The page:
Neutrondiffraction studies of magnetic structures of crystals
Yu.A. Izyumov
Mikheev Institute of Metal Physics, Ural Division of the Russian Academy of Sciences, S Kovalevskoi str. 18, Ekaterinburg, 620108, Russian Federation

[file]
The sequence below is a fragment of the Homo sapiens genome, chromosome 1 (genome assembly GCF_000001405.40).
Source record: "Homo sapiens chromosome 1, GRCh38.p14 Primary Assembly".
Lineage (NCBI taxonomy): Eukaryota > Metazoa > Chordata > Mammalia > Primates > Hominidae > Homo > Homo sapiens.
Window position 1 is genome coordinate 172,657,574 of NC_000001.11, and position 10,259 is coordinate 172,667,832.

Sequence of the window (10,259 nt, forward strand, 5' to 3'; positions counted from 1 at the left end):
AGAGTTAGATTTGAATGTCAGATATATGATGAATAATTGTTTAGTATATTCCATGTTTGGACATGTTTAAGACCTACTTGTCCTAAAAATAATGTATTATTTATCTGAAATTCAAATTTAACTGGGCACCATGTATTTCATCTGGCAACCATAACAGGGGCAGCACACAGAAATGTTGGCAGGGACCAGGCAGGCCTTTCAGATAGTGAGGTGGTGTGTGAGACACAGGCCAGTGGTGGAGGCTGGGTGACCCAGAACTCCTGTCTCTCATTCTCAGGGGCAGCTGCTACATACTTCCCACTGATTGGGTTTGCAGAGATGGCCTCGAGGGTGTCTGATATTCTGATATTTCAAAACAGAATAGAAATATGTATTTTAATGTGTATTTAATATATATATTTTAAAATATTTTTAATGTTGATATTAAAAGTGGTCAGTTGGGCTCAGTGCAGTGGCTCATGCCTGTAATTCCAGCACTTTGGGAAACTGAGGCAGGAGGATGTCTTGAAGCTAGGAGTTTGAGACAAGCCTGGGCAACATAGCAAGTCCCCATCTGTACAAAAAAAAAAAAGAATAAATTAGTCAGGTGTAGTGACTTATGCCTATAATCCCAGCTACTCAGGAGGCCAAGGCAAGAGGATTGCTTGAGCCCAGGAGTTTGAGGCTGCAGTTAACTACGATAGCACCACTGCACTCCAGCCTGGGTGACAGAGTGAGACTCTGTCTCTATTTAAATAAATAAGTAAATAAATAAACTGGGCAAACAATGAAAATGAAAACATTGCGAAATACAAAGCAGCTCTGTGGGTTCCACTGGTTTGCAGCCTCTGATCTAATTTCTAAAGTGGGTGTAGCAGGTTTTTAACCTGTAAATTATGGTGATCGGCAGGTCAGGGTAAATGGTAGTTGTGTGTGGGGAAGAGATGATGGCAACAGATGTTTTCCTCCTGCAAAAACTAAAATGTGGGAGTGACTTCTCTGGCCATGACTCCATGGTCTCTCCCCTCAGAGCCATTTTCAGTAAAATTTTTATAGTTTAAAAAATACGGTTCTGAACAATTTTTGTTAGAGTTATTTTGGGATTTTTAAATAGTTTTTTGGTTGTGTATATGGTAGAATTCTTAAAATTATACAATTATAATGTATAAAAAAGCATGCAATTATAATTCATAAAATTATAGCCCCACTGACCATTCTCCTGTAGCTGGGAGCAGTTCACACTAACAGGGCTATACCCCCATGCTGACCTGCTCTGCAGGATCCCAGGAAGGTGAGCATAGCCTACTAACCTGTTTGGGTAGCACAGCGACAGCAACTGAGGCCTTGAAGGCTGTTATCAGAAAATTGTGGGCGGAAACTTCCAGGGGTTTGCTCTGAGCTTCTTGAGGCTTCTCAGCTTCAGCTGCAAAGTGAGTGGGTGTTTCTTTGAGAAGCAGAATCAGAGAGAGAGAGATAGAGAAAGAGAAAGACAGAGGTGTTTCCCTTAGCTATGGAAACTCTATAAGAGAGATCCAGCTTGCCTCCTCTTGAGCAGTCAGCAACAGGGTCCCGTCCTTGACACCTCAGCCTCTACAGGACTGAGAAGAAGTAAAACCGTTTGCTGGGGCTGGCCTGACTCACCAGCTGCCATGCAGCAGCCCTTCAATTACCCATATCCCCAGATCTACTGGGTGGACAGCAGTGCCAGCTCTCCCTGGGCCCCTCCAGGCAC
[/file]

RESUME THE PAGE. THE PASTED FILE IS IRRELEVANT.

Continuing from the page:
The contemporary state of neutron diffraction of magnetic structures is analyzed from the standpoint of the theory of symmetry of crystals. It is shown that the varied and numerous structures determined in neutrondiffraction studies can be classified and described by the theory of representations of space groups of crystals. This approach is based on expanding the spin density of the crystal in terms of basis functions of the irreducible representations of its space group. Thus the magnetic structure can be specified by the mixing coefficients of the basis functions. Analysis of a large number of different kinds of magnetic structures shows that they arise in the overwhelming majority of cases, in accord with Landau's hypothesis, from a phase transition that follows a single irreducible representation. This means that the number of parameters that fully fix the magnetic structure of an arbitrarily complex crystal is small and equal to the dimensionality of the responsible irreducible representation. This offers great advantages in employing the symmetry approach in deciphering neutrondiffraction patterns of a crystal under study. This is because it reduces the problem of determining a large number of magneticmoment vectors of the crystal to finding a small number of mixing coefficients. This review presents the fundamentals of such a symmetry analysis of magnetic structures and methods of determining them from neutrondiffraction data. The described method, which is closely allied to Landau's general theory of phase transitions, is illustrated by the most recent neutrondiffraction studies of magnetic structures. They included the socalled multi$\mathbf{k}$structures, which are characterized simultaneously by several wave vectors, and structures described simultaneously by several irreducible representations of the space group of the crystal. The article gives a physical explanation of the existence of such structures. The experimental studies of crystallattice distortions accompanying the onset of magnetic ordering are reviewed. It is shown how symmetry arguments allow one to determine these distortions as well as the unknown magnetic structure. This review presents in condensed but accessible form the symmetry approach to describing the magnetic structures of crystals and analyzes on this basis the feasibility and degree of reliability of deciphering them by employing the scattering of unpolarized and polarized neutrons.